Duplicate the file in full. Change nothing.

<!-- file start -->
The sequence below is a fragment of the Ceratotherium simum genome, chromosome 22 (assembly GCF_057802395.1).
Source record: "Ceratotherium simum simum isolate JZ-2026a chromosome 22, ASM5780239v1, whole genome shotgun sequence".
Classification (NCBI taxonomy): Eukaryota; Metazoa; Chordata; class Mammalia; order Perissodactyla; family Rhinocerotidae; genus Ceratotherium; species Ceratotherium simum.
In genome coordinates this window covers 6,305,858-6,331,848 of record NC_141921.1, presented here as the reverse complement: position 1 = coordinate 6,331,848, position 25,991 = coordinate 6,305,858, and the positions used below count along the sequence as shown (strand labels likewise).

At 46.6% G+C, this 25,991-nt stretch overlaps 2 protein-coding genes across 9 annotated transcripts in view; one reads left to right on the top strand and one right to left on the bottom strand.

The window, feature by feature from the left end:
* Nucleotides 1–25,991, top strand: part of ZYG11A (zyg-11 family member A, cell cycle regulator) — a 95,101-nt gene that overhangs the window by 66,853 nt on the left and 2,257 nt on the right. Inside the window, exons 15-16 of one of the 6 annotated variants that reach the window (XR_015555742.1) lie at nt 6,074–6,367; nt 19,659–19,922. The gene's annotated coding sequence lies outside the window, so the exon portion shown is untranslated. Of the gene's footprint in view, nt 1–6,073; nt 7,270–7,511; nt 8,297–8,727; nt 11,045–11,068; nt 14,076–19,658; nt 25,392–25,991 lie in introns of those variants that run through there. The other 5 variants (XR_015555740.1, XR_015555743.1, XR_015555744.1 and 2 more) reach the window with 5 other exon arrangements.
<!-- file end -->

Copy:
The sequence below is a fragment of the Ceratotherium simum genome, chromosome 22 (assembly GCF_057802395.1).
Source record: "Ceratotherium simum simum isolate JZ-2026a chromosome 22, ASM5780239v1, whole genome shotgun sequence".
Classification (NCBI taxonomy): Eukaryota; Metazoa; Chordata; class Mammalia; order Perissodactyla; family Rhinocerotidae; genus Ceratotherium; species Ceratotherium simum.
In genome coordinates this window covers 6,305,858-6,331,848 of record NC_141921.1, presented here as the reverse complement: position 1 = coordinate 6,331,848, position 25,991 = coordinate 6,305,858, and the positions used below count along the sequence as shown (strand labels likewise).

At 46.6% G+C, this 25,991-nt stretch overlaps 2 protein-coding genes across 9 annotated transcripts in view; one reads left to right on the top strand and one right to left on the bottom strand.

The window, feature by feature from the left end:
* Nucleotides 1–25,991, top strand: part of ZYG11A (zyg-11 family member A, cell cycle regulator) — a 95,101-nt gene that overhangs the window by 66,853 nt on the left and 2,257 nt on the right. Inside the window, exons 15-16 of one of the 6 annotated variants that reach the window (XR_015555742.1) lie at nt 6,074–6,367; nt 19,659–19,922. The gene's annotated coding sequence lies outside the window, so the exon portion shown is untranslated. Of the gene's footprint in view, nt 1–6,073; nt 7,270–7,511; nt 8,297–8,727; nt 11,045–11,068; nt 14,076–19,658; nt 25,392–25,991 lie in introns of those variants that run through there. The other 5 variants (XR_015555740.1, XR_015555743.1, XR_015555744.1 and 2 more) reach the window with 5 other exon arrangements.